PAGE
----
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The 100 best paintings in London: 80-71

Leading artists, gallery owners, curators and critics pick the best paintings to be seen in the capital

Written by
Time Out London Art
'The Interior of the Grote Kerk at Haarlem' - Pieter Saenredam
© The National Gallery, London 2014

80. 'The Interior of the Grote Kerk at Haarlem' - Pieter Saenredam

WHEN? 1636-7
WHERE CAN I SEE IT? National Gallery  
See also 'The Laughing Cavalier'

The whitewashed, gothic-columned interior of this church is ambitiously conveyed in all its topographical intricacy by Dutch architectural painter Pieter Saenredam. Perhaps reflecting on a new era of Lutheran austerity, his church is portrayed as an eerily empty space, with the painter subtly and skilfully altering the perspective to conjure greater spaciousness and luminosity. Londoners shoud consider themselves lucky that this Haarlem interior hasn't become a gallery globetrotter.

'The Wilton Diptych' - Unknown artist
© The National Gallery, London 2014

79. 'The Wilton Diptych' - Unknown artist

WHEN? 1395
WHERE CAN I SEE IT? National Gallery
I LIKE IT See also 'The Baptism of Christ'

English history courses through the veins of this gorgeous, golden-laced, fourteenth-century diptych. It’s one of the country’s earliest portraits, and belonged to King Richard II, the doomed monarch who was in turn written about by Shakespeare. In practice, it was used as a portable altarpiece for the king, but nevertheless it’s a complex, vivid, and sumptuously-crafted piece of art to behold.

'Diana and Actaeon' - Titian
© The National Gallery, London

78. 'Diana and Actaeon' - Titian

WHEN? 1556
WHERE CAN I SEE IT? National Gallery
I LIKE IT See also 'The Death of Actaeon'

Poor Actaeon, stumbling upon a bathing beauty and doomed by a glance – a warning, surely, to imprudent viewers of all kinds. Diana, chaste huntress, takes cruel revenge, transforming the interloper into a stag to be hunted to death by his own hounds; and so the rich hues and dynamic brushwork of the great Renaissance painter Titian form a beautiful funeral shroud for the luckless young man who should have looked to the plinth and its ominous burden of a stag’s skull – if, that is, he was able to look anywhere else at all.

'Female Nude' - Amedeo Modigliani
© The Samuel Courtauld Trust, The Courtauld Gallery, London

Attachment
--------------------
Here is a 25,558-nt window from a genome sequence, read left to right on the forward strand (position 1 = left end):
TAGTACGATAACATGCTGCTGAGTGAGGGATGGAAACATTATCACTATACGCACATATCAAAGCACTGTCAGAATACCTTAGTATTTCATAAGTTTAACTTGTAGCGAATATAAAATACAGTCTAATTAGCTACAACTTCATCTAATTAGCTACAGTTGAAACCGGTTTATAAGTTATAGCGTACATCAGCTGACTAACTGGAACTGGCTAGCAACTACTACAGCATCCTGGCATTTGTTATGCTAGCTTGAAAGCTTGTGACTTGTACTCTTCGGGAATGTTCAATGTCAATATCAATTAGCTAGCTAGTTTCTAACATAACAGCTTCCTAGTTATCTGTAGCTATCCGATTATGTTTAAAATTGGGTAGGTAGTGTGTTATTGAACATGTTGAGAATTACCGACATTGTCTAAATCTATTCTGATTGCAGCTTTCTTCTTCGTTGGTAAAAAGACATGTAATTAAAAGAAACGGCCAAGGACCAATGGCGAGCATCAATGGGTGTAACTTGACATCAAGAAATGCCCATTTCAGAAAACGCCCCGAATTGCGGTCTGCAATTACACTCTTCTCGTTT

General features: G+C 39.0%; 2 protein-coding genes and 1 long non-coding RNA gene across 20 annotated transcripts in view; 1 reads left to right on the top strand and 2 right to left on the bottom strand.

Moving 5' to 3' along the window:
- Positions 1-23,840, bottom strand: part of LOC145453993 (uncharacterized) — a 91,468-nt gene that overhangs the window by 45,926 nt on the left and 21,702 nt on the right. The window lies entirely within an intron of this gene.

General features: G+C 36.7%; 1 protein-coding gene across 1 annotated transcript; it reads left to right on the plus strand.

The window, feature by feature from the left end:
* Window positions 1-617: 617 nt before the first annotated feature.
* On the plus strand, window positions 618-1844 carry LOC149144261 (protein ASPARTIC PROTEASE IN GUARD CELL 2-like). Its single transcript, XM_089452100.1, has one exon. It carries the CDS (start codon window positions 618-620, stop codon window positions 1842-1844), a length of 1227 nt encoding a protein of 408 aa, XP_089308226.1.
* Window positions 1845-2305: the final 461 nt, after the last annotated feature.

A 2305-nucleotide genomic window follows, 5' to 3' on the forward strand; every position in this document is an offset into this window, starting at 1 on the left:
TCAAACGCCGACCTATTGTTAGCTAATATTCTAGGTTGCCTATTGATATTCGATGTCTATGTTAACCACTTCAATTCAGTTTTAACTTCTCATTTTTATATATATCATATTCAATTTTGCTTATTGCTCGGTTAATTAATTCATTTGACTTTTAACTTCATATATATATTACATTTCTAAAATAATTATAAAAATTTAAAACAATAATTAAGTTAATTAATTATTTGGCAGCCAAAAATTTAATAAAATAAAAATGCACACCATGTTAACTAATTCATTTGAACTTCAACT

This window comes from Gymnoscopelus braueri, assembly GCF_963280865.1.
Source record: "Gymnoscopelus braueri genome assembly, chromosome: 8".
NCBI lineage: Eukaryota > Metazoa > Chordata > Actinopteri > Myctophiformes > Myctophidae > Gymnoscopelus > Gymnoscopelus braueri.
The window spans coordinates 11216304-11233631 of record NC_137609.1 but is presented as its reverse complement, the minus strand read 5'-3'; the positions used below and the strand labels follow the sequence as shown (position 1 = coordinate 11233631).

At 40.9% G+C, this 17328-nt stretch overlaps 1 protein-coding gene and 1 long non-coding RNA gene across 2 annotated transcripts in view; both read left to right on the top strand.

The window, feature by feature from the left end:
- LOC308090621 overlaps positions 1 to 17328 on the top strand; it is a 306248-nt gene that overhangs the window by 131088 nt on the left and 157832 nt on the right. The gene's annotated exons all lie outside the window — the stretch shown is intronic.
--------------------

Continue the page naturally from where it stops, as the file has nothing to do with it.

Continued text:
77. 'Female Nude' - Amedeo Modigliani

WHEN? Circa 1916
WHERE CAN I SEE IT? Courtauld Gallery
I LIKE IT See also 'Nude Girl'

Modigliani takes one of the great standard themes of painting, the female nude, and creates an image full of tension. There is an awkward marriage of stylised primitivism in the tilted face and scratched-in hair, and the more subtle, almost classical, treatment of the body. There’s none of Picasso’s primal urgency or iconography. Instead, this is a work about sensuality, vulnerability and the act of looking. The suggestion of a studio – dingy walls and the inevitable drapery – refutes any narrative or mythical interpretation. Modigliani gently reminds the audience that, should he choose to, he can paint just about anyone under the table without recourse to any modern trickery.

'Girl at a Window' - Rembrandt van Rijn
© Dulwich Picture Gallery, London / By permission of the Trustees of Dulwich Picture Gallery

76. 'Girl at a Window' - Rembrandt van Rijn

WHEN? 1645
WHERE CAN I SEE IT? Dulwich Picture Gallery
I LIKE IT See also 'Portrait of Margharete de Geer'

Rembrandt’s ruddy-cheeked young woman, toying with the gold chain at her neck, is an enchanting mix of innocence and knowingness. Her identity remains uncertain, which explains why she has been described as ‘London’s Mona Lisa’. What we do know is that Rembrandt painted her in 1645, just as he turned 40, and that her tanned complexion gives her away as being of the lower orders – a field worker rather than the courtesan, Jewish bride or Biblical figures which at various times she has been thought to be. Recent conservation has added even more colour to her cheeks, and revealed Rembrandt’s surprisingly bold palette and hands-on approach – it seems he sometimes ditched his paintbrush in favour of his fingers.